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Do Your Kids Ever Go to Bed Hungry? - Page 7

post #121 of 303
Quote:
Originally Posted by A&A View Post
MusicianDad,
I just want to tell you that I read a lot of your posts and think you're a GREAT parent!!
Thanks. I don't always feel like a great parent.
post #122 of 303
Quote:
Originally Posted by A&A View Post
MusicianDad,
I just want to tell you that I read a lot of your posts and think you're a GREAT parent!!
Yeah I think so too.
post #123 of 303
My kids have never gone to bed hungry.

We have no real rules about food here anymore. Our life is too hectic, it seems....so any normalcy went by the wayside.

The kids have days where they snack healthily all day and never eat a meal. Then there are days when they fill up on good meals and don't even ask for snacks.

Regardless, if I do make a meal at the end of the day and they don't want to eat it their only other choice is a peanut butter sandwich, which they will all happily eat IF they don't like the meal. They usually eat the meal, though.

Now, IF my kids were whining and moping about not being in the mood for a particular meal that they normally liked, AND they whined and moped about not wanting a PB sandwich which they all normally like, all because they REALLY wanted ice cream or some other random kid-friendly food, then at that point I would tell them it's the meal or the PB sandwich or NOTHING.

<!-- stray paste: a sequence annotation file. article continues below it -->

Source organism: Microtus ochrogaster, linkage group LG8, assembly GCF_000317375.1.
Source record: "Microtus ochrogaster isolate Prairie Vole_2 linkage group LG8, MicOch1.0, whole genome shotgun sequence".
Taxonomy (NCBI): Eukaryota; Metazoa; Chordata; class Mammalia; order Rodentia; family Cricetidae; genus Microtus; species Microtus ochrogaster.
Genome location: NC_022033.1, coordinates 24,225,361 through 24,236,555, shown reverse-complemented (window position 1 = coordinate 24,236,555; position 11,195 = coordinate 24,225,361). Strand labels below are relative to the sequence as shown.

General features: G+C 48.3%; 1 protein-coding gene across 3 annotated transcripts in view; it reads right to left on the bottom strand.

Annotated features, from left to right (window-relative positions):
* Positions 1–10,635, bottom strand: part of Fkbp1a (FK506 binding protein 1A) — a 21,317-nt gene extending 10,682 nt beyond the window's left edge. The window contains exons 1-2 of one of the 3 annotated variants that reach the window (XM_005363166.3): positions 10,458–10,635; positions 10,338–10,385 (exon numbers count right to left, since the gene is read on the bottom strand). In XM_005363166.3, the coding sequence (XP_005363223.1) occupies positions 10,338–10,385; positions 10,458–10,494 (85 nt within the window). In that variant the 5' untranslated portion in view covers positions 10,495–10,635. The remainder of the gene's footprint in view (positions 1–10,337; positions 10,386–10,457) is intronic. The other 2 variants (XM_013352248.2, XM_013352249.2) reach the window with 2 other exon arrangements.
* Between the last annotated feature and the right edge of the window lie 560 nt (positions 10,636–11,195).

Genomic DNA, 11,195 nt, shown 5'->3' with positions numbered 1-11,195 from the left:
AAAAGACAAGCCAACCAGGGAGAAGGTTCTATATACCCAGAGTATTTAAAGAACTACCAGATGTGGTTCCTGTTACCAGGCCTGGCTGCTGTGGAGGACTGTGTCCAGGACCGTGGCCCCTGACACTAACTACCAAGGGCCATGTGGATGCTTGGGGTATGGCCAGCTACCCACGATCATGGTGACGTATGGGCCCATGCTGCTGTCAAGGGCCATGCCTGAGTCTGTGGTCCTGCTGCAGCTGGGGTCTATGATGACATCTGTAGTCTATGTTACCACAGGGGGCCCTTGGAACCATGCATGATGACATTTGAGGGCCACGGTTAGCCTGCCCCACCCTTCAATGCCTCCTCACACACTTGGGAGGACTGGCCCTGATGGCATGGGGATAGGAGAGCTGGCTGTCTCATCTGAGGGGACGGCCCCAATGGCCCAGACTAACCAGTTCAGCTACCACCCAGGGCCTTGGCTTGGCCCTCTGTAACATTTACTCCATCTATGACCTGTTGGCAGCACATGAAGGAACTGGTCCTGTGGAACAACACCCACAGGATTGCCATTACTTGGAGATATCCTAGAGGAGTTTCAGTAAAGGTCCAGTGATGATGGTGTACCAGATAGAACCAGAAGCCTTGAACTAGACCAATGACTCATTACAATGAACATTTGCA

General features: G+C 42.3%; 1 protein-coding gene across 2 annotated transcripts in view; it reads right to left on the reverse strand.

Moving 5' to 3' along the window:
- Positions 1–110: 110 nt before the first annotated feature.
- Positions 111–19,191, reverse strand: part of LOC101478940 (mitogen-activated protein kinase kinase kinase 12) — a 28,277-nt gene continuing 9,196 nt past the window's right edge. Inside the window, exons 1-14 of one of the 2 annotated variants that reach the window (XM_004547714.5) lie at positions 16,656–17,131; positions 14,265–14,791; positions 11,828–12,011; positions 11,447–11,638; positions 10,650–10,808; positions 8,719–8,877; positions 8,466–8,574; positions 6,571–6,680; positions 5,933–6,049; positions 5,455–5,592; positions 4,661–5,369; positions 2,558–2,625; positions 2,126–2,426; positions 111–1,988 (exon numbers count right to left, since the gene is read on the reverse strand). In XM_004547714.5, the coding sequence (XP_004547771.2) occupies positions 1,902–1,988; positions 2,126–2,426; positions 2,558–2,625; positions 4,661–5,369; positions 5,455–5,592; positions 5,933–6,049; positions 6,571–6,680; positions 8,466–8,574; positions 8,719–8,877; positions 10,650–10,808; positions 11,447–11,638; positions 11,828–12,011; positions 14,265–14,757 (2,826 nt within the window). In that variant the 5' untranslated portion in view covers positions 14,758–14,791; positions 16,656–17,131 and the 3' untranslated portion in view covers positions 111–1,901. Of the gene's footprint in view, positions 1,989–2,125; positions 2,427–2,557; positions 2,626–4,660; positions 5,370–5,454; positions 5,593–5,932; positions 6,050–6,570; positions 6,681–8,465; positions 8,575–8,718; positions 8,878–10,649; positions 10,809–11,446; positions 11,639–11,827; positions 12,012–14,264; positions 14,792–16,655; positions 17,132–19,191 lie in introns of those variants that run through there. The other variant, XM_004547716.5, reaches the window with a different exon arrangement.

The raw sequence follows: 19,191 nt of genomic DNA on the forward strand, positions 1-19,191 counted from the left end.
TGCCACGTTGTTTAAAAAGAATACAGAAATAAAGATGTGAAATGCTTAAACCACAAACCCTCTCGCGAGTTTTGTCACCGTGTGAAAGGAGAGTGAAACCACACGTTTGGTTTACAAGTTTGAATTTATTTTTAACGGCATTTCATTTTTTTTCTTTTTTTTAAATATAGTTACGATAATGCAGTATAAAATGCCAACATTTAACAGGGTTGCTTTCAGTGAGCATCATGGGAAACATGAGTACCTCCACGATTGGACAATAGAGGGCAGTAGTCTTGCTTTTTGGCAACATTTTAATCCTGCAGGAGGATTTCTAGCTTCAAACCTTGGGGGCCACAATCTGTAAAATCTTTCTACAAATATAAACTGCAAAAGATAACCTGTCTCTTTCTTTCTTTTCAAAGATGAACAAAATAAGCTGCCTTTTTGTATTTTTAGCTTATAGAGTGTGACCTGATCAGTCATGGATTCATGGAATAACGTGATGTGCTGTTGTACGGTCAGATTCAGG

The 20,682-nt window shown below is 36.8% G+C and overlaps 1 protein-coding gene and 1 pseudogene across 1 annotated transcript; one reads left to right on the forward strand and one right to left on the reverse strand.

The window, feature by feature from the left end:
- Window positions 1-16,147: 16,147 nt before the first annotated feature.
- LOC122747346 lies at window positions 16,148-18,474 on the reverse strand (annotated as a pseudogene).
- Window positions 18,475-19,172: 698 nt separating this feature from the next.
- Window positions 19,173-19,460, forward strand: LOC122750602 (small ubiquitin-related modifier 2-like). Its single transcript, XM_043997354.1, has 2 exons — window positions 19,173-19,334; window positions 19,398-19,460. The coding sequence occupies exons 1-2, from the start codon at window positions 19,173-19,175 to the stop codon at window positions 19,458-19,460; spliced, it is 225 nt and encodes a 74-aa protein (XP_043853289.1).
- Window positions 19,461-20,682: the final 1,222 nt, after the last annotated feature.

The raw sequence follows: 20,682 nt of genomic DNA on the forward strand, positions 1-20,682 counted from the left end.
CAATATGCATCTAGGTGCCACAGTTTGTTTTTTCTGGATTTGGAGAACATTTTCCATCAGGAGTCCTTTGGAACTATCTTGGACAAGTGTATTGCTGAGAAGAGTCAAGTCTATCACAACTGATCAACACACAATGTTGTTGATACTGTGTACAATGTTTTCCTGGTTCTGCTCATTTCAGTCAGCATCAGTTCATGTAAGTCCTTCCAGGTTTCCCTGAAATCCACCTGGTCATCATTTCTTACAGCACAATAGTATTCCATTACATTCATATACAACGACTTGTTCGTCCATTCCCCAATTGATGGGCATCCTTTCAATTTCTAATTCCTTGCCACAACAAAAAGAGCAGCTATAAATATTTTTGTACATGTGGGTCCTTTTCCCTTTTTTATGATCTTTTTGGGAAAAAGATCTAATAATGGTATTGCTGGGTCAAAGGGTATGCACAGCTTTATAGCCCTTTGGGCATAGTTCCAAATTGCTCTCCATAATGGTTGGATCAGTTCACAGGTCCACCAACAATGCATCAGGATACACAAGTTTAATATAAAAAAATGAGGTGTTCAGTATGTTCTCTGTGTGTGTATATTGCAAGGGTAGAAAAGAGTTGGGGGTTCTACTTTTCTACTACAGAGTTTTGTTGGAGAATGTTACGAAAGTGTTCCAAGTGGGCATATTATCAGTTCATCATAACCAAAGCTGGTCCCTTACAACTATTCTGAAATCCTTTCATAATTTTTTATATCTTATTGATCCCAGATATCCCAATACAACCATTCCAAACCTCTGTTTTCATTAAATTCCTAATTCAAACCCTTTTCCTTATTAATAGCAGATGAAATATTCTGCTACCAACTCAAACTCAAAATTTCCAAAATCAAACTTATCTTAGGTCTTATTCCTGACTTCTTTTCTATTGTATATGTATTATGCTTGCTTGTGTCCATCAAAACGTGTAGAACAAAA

It's never gotten to that point, though.

ETA: I would also be highly offended if I prepared a wonderful meal that my DH normally loves and he said he wasn't in the "mood" and fixed something else for himself. That would be soooo rude. However, once again, lately we've been eating separate meals anyway because I'm on more of a whole foods diet and he's slowly coming over to my side. Slooooowly.
post #124 of 303
I am really struggling with food issues and my kids. My dh usually doesn't get home until around 7pm, so we don't usually eat dinner together as a family. Sometimes I make something for the whole family that can be served to the kids and then reheated for dh later. But sometimes I make a simple dinner for the kids and then another simple dinner for dh and me. So if I make a dinner for the kids, it's hard for me to make something that I know they won't eat. It's hard to have the whole dinner rejected and thrown away. As a result, I end up making scrambled eggs, grilled cheese, spaghetti and meatballs, and a couple other "kid" dinners in rotation all week. I feel like the kids are getting pickier and pickier because I'm not challenging them to eat new things....at the same time, I hate it when they dislike and reject food. It's a bad cycle. I don't like sending them to bed hungry, because my ds will ask for food before bedtime, and will wake up in the night asking for food. I feel like it's easy to be judgmental about parents who "cater" to their kids' pickiness, but it's really hard if you are the parent dealing with this issue.